Reporting of Clear and Present Danger Physicians, licensed psychologists, and qualified examiners are required to report the determination of C&P within 24 hours. Outpatient facilities are also required to report C&P within 24 hours The Rule permits outpatient facilities to report on behalf of physicians, licensed psychologists, and qualified examiners practicing within the facility.
Reporting of developmental and/or intellectual disabilities. The determination is based on a formal structured assessment or evaluation which in the clinical judgment of the physician, licensed clinical psychologist, or qualified examiner practicing at the facility supports the diagnosis of developmental disability or intellectual disability. The determination is not based on simple observation, a record review, or anecdotal information. Assumes a clinician/patient relationship The report to the Illinois FOID Mental Health Reporting System must be made within 24 hours of the determination.
Reporting “on behalf of” physicians, licensed psychologists, and qualified examiners practicing at the facility. This is voluntary on the part of the outpatient facility. For facilities reporting on behalf of physicians, licensed psychologists, and qualified examiners the facility assumes the responsibility for verifying the credentials of the professional’s practice. What can be reported? – That a patient has been determined by a physician, licensed psychologist, or qualified examiner to be a Clear and Present danger, developmental disabled and/or intellectually disabled. – Report includes professional’s name and type of license – C&P report must include a brief description “in your own words” why you believe the patient is a clear and present danger.
Liability Any person, institution, or agency, under this Act, participating in good faith in the reporting or disclosure of records and communications otherwise in accordance with this provision or with rules, regulations or guidelines issued by the Department shall have immunity from any liability, civil, criminal or otherwise, that might result by reason of action. For the purpose of any proceeding, civil, or criminal, arising out of a report or disclosure in accordance with this provision, the good faith of any person, institution, or agency so reporting or disclosing shall be presumed. The full extent of the immunity provided in this subsection (b) shall apply to any person, institution or agency that fails to make a report or disclosure in the good faith believe that the report or disclosure would violate federal regulation governing the confidentiality of alcohol and drug abuse patient records implementing 42 USC 290dd-3 and 290ee-3. [MHDD Confidentiality Act, Sec 12 (b)]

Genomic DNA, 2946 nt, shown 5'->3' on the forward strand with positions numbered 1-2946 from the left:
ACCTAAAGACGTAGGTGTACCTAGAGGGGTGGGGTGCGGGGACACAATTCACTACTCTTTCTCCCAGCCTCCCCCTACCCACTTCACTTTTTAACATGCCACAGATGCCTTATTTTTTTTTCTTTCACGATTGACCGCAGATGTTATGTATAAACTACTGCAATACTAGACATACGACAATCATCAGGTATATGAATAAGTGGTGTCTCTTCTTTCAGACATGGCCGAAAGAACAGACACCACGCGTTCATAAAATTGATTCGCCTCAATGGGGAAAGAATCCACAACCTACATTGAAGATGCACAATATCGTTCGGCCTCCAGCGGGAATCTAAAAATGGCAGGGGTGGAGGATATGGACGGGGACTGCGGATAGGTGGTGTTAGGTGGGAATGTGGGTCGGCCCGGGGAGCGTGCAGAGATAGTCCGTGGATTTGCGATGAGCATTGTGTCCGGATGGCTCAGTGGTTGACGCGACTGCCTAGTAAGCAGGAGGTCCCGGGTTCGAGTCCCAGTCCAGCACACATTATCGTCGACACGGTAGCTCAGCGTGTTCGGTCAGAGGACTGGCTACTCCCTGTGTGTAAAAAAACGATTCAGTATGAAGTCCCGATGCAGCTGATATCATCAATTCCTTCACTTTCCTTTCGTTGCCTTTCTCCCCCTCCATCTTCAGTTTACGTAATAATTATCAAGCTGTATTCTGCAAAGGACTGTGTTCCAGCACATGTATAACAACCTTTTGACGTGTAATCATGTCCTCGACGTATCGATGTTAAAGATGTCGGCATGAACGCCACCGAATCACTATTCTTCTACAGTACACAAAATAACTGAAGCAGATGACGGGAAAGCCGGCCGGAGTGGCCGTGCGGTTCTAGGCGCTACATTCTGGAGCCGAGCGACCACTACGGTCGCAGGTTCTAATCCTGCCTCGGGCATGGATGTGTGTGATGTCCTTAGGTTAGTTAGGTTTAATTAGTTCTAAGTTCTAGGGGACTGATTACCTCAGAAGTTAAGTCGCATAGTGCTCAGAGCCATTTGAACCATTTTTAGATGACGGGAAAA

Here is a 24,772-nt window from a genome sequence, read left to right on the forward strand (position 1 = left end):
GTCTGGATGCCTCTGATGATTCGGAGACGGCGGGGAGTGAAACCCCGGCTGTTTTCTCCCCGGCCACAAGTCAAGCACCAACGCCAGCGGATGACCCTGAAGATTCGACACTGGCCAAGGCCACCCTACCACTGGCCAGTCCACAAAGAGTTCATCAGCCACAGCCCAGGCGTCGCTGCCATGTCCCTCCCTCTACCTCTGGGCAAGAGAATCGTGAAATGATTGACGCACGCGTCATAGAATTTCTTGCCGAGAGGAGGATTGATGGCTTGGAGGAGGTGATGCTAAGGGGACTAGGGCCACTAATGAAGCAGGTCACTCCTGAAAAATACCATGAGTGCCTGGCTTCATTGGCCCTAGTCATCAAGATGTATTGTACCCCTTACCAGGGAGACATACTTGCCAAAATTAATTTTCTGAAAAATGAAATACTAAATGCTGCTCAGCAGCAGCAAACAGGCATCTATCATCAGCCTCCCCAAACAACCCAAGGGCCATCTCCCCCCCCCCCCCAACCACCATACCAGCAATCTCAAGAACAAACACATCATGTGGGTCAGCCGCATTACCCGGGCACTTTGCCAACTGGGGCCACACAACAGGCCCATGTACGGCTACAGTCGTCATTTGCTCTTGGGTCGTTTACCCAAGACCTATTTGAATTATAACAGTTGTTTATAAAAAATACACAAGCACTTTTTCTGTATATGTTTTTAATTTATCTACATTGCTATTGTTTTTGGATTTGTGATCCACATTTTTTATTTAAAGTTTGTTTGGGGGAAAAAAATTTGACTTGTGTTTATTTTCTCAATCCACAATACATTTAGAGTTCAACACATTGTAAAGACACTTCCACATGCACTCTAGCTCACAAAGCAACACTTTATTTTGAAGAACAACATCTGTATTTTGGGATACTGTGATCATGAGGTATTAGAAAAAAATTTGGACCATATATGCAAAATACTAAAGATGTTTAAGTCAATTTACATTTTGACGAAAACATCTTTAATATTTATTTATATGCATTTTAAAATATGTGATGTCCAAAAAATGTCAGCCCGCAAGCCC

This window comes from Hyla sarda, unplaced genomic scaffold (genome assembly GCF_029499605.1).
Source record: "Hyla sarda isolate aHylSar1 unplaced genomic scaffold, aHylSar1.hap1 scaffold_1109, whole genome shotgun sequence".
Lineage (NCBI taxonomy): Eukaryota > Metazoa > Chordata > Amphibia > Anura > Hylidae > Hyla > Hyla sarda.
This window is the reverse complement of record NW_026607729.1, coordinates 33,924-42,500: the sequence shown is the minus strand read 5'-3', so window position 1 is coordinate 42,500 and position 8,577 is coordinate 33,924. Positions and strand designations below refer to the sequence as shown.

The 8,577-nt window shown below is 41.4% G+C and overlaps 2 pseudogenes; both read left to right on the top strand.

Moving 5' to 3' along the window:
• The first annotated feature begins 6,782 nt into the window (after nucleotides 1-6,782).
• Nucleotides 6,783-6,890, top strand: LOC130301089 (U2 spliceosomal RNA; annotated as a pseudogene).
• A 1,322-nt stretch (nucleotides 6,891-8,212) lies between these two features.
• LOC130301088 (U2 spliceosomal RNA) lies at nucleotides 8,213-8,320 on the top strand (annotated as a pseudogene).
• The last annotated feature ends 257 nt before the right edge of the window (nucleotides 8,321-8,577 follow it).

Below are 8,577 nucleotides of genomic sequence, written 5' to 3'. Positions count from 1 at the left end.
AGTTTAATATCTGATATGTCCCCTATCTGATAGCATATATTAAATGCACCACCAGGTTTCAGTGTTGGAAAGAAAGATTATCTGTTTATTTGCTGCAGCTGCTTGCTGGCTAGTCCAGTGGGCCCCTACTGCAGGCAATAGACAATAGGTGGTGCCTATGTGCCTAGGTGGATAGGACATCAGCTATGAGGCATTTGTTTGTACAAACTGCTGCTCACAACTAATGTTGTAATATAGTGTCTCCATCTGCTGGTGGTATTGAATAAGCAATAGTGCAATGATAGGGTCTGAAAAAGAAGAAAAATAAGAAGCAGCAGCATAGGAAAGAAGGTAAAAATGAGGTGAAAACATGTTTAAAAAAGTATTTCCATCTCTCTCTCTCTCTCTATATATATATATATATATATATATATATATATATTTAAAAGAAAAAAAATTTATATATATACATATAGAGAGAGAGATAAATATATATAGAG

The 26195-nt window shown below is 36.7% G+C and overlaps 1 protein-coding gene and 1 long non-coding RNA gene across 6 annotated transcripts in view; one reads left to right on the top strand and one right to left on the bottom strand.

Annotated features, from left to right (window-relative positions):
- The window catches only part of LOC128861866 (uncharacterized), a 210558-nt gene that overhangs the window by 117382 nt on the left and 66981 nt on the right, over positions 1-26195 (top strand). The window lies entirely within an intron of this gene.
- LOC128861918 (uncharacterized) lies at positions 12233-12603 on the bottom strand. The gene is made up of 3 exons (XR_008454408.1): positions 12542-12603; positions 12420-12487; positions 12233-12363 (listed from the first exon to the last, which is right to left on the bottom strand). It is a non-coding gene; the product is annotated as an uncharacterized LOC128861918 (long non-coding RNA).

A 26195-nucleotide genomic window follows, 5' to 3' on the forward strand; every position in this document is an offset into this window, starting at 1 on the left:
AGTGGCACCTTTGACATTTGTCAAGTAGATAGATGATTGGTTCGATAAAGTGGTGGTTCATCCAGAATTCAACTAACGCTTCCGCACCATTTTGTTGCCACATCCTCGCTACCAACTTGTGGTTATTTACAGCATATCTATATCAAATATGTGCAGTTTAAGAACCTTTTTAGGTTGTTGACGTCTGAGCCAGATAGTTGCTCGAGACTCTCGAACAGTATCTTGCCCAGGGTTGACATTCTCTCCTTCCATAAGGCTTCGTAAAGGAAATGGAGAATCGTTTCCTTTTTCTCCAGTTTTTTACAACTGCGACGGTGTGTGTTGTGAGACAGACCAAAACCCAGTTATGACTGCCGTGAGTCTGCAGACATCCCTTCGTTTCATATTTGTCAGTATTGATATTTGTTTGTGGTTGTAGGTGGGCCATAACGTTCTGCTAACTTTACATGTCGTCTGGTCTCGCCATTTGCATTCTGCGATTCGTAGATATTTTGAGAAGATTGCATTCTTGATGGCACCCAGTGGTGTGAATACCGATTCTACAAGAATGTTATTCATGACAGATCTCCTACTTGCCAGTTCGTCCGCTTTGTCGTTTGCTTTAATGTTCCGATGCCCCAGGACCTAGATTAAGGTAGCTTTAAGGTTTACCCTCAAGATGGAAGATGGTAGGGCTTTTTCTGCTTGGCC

Case Scenario…#1 A patient is seen in an outpatient mental health facility: An individual after being observed for a time leaves against medical advice without being admitted. As long as the patient was not determined as a Clear and Present danger there is nothing to report. An individual is “observed” in an emergency room for less than 24 hours and eventually leaves without being admitted. The individual requests and/or receives a prescription which is a psychotropic medication. There is no indication of “clear and present” danger. There is nothing to report.
Additional examples clarifying outpatient facility reporting The person with mental illness comes to the emergency room of a hospital for an injury or illness, is treated and released. The person would not be reported. The person with mental illness comes to the emergency department of a hospital for an injury or illness, is admitted to the hospital (non-psychiatric unit) and treated for the illness or injury. The person would not be reported. The person with mental illness comes to the emergency department of a hospital for treatment of the mental illness, and is transferred to another hospital for admission to their psychiatric or behavioral health unit. The person would not be reported by the sending hospital but should be reported by the receiving hospital.